Your reliance on a romantic partner to help you achieve your goals can sometimes backfire. If you come to rely on your romantic partner for support, you may sometimes exert less of your own self-control.

Pain reduces feelings of guilt

Physical pain can reduce your feelings of guilt. Why does that happen?

Your beliefs about intelligence affect your beliefs about learning

If you believe intelligence is a talent, you treat hard learning differently than when you believe that it is a skill.

Building during brainstorming

Brainstorming in a group may not always be effective. When do groups come up with good ideas? They can be particularly effective when combining ideas.

The costs of changing your mindset

People have lots of broad strategies for solving problems. Switching between those mindsets may affect your self-control.

How does physical experience affect mental movement?

We use mental images to help us plan lots of actions like moving a couch. Does the ease of performing the actions in the world affect the ease of transforming these mental images?

Speed and confidence

Sometimes thinking fast makes people confident.  Sometimes thinking slow makes people confident.  In what situations are fast and slow thinking most prized?

Cheating, thinking, and memory

There are mechanisms at work that keep people from feeling too guilty about cheating.  How do they work?

Incompetent doesn’t mean clueless

The poorest performers often over-predict their performance. But that doesn't mean that they are overconfident.

Your beliefs affect the strength of the placebo effect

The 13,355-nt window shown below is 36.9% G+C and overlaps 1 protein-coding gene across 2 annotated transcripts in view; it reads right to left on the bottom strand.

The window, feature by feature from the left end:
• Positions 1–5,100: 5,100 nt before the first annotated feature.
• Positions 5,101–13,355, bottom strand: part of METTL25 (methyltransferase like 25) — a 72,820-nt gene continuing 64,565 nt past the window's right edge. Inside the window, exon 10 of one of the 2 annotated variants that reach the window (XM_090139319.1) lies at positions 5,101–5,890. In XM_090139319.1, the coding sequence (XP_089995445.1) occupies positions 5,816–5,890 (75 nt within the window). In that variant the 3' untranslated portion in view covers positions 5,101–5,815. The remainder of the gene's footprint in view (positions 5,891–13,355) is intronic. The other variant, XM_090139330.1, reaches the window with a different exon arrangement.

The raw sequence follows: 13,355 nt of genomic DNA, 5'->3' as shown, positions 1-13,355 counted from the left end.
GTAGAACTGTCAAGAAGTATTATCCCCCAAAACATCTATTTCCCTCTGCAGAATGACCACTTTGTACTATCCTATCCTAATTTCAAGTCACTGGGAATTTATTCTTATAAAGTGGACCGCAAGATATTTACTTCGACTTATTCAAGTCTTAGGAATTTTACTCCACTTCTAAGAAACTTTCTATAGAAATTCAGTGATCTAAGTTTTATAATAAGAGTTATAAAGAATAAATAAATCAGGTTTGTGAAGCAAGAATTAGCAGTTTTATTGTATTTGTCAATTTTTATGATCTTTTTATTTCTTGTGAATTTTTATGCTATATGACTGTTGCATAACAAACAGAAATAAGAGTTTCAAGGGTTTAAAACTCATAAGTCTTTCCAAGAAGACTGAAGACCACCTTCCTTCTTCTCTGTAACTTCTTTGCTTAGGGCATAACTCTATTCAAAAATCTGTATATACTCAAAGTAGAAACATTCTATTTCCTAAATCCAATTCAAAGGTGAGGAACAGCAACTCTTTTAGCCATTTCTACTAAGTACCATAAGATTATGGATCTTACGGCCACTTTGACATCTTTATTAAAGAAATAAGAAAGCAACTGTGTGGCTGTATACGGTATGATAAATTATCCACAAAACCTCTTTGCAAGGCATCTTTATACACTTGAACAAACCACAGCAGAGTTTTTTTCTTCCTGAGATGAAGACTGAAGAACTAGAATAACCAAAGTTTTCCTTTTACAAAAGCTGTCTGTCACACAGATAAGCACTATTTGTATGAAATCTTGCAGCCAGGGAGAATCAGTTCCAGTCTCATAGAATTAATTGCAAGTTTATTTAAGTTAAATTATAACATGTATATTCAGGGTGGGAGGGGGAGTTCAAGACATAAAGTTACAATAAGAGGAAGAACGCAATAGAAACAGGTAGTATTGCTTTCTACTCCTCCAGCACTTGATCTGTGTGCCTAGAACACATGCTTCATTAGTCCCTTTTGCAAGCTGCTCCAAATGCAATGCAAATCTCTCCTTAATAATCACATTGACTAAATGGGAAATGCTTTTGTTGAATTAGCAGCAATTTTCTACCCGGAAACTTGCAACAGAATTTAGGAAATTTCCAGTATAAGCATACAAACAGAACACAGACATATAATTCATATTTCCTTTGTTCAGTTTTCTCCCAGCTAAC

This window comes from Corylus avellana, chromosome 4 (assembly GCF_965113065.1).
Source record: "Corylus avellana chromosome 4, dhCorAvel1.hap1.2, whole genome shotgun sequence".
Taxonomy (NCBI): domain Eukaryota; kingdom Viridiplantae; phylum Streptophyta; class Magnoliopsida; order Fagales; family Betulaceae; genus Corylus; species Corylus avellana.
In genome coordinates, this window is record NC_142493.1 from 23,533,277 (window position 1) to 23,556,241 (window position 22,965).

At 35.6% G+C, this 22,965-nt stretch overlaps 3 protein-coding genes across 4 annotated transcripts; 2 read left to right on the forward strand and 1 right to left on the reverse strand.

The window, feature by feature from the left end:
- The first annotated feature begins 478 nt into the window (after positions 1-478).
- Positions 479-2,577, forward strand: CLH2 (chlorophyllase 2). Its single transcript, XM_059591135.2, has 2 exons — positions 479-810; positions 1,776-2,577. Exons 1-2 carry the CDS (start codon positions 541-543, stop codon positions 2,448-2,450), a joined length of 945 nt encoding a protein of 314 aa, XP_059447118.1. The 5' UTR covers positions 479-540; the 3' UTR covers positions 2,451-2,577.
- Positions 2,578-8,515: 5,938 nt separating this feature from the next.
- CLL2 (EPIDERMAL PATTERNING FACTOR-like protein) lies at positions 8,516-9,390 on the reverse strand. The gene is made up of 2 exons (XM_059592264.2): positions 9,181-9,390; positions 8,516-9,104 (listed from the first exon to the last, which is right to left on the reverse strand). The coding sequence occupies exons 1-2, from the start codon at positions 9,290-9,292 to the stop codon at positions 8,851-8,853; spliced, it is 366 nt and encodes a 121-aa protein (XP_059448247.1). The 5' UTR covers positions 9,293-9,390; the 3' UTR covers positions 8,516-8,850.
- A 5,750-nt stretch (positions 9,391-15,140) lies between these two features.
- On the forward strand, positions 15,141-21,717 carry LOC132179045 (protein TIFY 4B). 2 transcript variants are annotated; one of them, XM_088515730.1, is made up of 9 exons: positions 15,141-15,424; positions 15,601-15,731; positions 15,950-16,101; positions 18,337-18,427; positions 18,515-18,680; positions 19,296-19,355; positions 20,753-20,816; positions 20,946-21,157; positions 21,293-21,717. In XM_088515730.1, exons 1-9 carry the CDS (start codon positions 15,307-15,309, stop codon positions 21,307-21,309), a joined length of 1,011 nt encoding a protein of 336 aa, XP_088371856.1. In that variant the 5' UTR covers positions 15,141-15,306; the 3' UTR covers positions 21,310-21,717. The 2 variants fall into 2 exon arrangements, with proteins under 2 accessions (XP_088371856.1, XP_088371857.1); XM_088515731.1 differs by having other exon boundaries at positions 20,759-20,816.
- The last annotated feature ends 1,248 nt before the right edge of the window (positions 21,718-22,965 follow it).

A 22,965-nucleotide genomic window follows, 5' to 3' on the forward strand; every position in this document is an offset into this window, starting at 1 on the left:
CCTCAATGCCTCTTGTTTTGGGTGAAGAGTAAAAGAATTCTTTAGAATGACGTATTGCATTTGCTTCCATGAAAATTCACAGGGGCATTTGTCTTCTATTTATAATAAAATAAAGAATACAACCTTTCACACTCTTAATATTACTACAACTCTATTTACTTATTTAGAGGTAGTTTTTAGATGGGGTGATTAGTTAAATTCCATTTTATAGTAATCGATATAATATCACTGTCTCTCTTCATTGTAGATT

How do your beliefs about a placebo influence the way it affects you?

Optimism Persists in the Face of Experience

Optimism can help get you motivated. But how is your tendency to be optimistic affected by experience?

Political and financial bubbles

What are some of the psychological factors underlying political and financial bubbles?

Watson Is So Cool, Part II: Relevance

Watson, the computer that won the Jeopardy tournament, is amazing because of its ability to figure out what information is most relevant for answering questions.

Watson is so cool I: Why you’re not impressed

You may be unimpressed with Watson's performance on Jeopardy.  Here's why you're not impressed, though you should be.

The past hurts worse when it will return

It is common to say that time heals all wounds.  And generally, it does. But not when you are going to experience the event again.

Gestures help you imagine movements of objects

Does this ability to move objects around also help you to think about the movements of objects that aren't physically present? 

What is an apology worth to you?

What is the value of an apology after a violation of trust?  It may be less than you think.

Focusing on differences lets me understand you better

There are many situations where our success depends on whether we can take someone else's perspective.  New research explores how to let you do that more effectively.